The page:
In addition to a private building boom in the region, Denver itself will be generating thousands of new construction jobs on major investments to build our city. These projects include the National Western Center revitalization which was made possible with $778 million in voter approved funds. This fall Denver voters will decide on a general obligation bond worth $500-600 million, that will repair and build transportation infrastructure and public buildings over the coming decade. And annually, Denver funds additional construction, such as multi-modal transportation and drainage improvements.
A best practice for connecting residents to construction career opportunities on public projects involves establishing hiring and training goals. Goals incentivize contractors to find and train those who need jobs the most. And a system of recruitment, support and training helps to ensure those workers are prepared to succeed. Targeted hiring focuses on reaching out to individuals from economically distressed areas, based on objective criteria like median income, poverty, or unemployment. Training goals help to ensure workers are receiving industry-recognized training to advance beyond entry level positions to career-skills that will meet the needs of the industry while earning additional income as they advance.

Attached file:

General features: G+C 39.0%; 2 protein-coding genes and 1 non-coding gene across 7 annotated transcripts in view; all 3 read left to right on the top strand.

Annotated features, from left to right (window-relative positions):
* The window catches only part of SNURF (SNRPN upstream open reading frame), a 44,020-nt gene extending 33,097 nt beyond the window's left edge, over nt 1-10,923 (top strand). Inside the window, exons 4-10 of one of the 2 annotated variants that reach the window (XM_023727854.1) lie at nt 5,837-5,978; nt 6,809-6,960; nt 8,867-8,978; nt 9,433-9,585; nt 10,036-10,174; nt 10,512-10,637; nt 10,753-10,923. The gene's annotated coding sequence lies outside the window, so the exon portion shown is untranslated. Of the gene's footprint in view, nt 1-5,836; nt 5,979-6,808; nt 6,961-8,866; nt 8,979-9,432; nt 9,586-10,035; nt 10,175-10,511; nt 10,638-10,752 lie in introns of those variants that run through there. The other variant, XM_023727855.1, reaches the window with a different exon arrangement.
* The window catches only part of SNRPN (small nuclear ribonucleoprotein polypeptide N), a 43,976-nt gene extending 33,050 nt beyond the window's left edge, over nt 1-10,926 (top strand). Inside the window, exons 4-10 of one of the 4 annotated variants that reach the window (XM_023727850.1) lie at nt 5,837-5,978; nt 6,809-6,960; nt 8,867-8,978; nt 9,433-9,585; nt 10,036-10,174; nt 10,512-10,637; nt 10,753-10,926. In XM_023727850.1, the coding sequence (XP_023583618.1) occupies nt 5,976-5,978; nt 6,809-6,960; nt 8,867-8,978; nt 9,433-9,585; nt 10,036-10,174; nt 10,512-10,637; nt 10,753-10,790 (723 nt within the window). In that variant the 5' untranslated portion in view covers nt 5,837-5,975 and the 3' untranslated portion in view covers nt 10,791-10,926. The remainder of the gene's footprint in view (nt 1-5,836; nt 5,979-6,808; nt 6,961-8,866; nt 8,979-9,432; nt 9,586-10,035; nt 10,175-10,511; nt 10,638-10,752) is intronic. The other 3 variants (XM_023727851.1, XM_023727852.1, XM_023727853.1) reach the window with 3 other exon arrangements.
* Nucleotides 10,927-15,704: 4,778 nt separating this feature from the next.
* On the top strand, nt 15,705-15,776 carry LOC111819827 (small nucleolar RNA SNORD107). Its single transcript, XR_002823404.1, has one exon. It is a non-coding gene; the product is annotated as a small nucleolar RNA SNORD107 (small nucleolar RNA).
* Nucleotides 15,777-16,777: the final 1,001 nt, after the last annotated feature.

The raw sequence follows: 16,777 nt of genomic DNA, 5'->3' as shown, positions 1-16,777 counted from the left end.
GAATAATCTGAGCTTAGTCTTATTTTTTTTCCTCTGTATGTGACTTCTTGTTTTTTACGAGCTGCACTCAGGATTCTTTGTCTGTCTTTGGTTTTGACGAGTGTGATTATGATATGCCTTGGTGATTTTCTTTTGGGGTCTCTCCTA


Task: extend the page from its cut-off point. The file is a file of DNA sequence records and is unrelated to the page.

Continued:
Training might begin with pre-apprenticeship training to expose individuals to the industry, help them learn basic vocabulary and safety, and brush up on math skills required to enter more formalized training. More formal training occurs through registered apprenticeship, where individuals learn skills of a particular trade on the job from an experienced journeyperson while attending additional classroom training at night or on weekends is an example. Apprentices are paid while they work, and in Denver most programs earn community college credit up to 42 credit hours that can be attributed toward a degree later. Support might range from assistance with purchasing boots or tools, mentoring, help overcoming child care or transportation barriers, etc.
CDOT has already set a “local hiring” goal on the I-70 reconstruction project, and at least one private project in the Elyria-Swansea neighborhood has also committed to creating targeted hiring goals. Councilwoman Kniech is working with Councilwoman Ortega’s office and the Administration to explore the potential for creating a construction career pathway and goals in a pilot project at the National Western Center. As more details about these programs emerge, this website will be updated.